PORTLAND, Ore.—U.S. Attorney Billy J. Williams announced today that Christopher Claypool, 52, of Spokane, Washington, the former general manager of the Jacklin Seed Company, a producer and marketer of grass seed and turfgrass based in Liberty Lake, Washington, has been charged by criminal information with conspiracy to commit wire fraud and money laundering as part of multiple schemes to defraud Jacklin’s former owner, the J.R. Simplot Company, and its customers.
As general manager of Jacklin, Claypool oversaw the company’s product sales to domestic and foreign distributors. Jacklin contracted with independent growers in Oregon for the production of proprietary grass seed varieties and fulfilled orders from a distribution facility in Albany, Oregon. Differences in grass seed yield rates resulted in the over-delivery of some varieties and underproduction of others.
At some point between 2013 and 2015, Claypool and other Jacklin employees realized that growers’ preference for higher-yield grasses was creating substantial shortages of lower-yield varieties Jacklin had contracted to deliver to its customers. Claypool and a colleague who oversaw product fulfillment at the company’s Albany distribution facility recognized that these shortages would either cause Jacklin to fail to deliver on its existing contracts or require Jacklin to pay a premium to growers to acquire necessary inventory, substantially eroding company profits. Claypool and his colleague anticipated that either result would negatively affect their careers.
From January 2015 and continuing until at least the summer of 2019, Claypool and his colleague directed Jacklin employees, at the Albany facility and elsewhere, to fulfill customer orders with different varieties of grass seed than the customers had ordered, to conceal such substitutions from the customers, and to invoice the customers as though no substitutions had taken place. Claypool and his colleague referred to this scheme as “getting creative.”
To conceal the unauthorized substitutions, Claypool and his colleague directed Jacklin employees to package the substitute seed varieties with false and misleading labels. They also directed employees to invoice the customers under the original terms of their contracts, notwithstanding the unauthorized substitutions. As a result of this scheme, Jacklin invoiced customers for more than $1.1 million of grass seed the company never delivered.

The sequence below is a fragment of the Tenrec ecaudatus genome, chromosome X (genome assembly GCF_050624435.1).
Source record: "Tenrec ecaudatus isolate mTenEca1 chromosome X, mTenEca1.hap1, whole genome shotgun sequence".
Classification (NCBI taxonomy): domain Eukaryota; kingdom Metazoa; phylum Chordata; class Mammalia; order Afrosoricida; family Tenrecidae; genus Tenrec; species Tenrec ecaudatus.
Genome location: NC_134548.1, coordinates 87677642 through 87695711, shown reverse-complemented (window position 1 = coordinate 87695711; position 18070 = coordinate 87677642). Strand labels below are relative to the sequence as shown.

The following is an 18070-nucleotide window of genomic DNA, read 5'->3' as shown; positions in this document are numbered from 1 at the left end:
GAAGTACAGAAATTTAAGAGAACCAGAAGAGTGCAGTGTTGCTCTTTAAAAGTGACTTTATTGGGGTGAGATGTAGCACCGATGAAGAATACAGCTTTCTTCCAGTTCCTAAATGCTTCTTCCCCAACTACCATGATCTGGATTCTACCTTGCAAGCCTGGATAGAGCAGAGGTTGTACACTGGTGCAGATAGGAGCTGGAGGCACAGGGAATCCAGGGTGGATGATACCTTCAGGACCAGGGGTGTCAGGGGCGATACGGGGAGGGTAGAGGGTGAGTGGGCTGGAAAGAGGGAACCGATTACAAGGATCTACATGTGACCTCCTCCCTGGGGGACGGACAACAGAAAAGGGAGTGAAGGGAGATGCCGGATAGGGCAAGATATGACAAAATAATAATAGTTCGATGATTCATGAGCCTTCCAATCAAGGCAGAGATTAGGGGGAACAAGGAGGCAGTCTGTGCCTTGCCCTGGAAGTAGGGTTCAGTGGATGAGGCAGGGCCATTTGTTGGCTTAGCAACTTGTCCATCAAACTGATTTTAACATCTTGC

In addition to the undisclosed seed substitutions, Claypool engaged in several other fraudulent schemes while serving as Jacklin’s general manager. In one scheme, he directed an accomplice to create a limited-liability corporation (LLC) to pose as an independent grass seed broker. Claypool and a colleague conspired to route a portion of Jacklin’s overseas sales through a competing grass-seed seller based in Jefferson, Oregon. The company would, in turn, add its own mark-up to the sales and kick back outsized commissions to Claypool through his accomplice’s LLC. From December 2018 through August 2019, Claypool generated more than $369,000 in fraudulent commissions.
In a third scheme, Claypool conspired with the owner of an independent travel agency in Spokane to inflate the purported costs of Claypool’s international business travel. Claypool traveled overseas extensively for business and had authority to approve his own travel expenses. In lieu of using Simplot’s contract travel agency, Claypool booked his flights through the independent travel agent. The agent booked economy and other lower-cost fares for Claypool, but created fake first-class bookings on the most expensive comparable itineraries in order to generate inflated invoices that he transmitted to Simplot, through Claypool, for payment. In total, the agent overbilled more than $500,000 for international airfare, the majority of which Claypool ultimately received in kickbacks from the agent.
In the most lucrative fraud scheme, Claypool directed Simplot’s payment of more than twelve million dollars in “rebates” and “commissions” to entities that were posing as foreign sales partners but were, in fact, fronts for Claypool’s coconspirators in embezzling those funds. The coconspirators then transmitted part of their ill-gotten gains from accounts in Hong Kong to real estate investments in Hawaii under Claypool’s control. Years later, Claypool sold the real estate and wired the proceeds to investment accounts in Spokane as part of an elaborate money laundering operation.
Claypool faces a maximum sentence of 70 years in prison, fines of more than $15 million, and 5 years’ supervised release. His arraignment has not yet been scheduled.
This case is being investigated by IRS Criminal Investigation and the U.S. Department of Agriculture Office of Inspector General. It is being prosecuted by Ryan W. Bounds, Assistant U.S. Attorney for the District of Oregon.
A criminal information is only an accusation of a crime, and a defendant is presumed innocent unless and until proven guilty.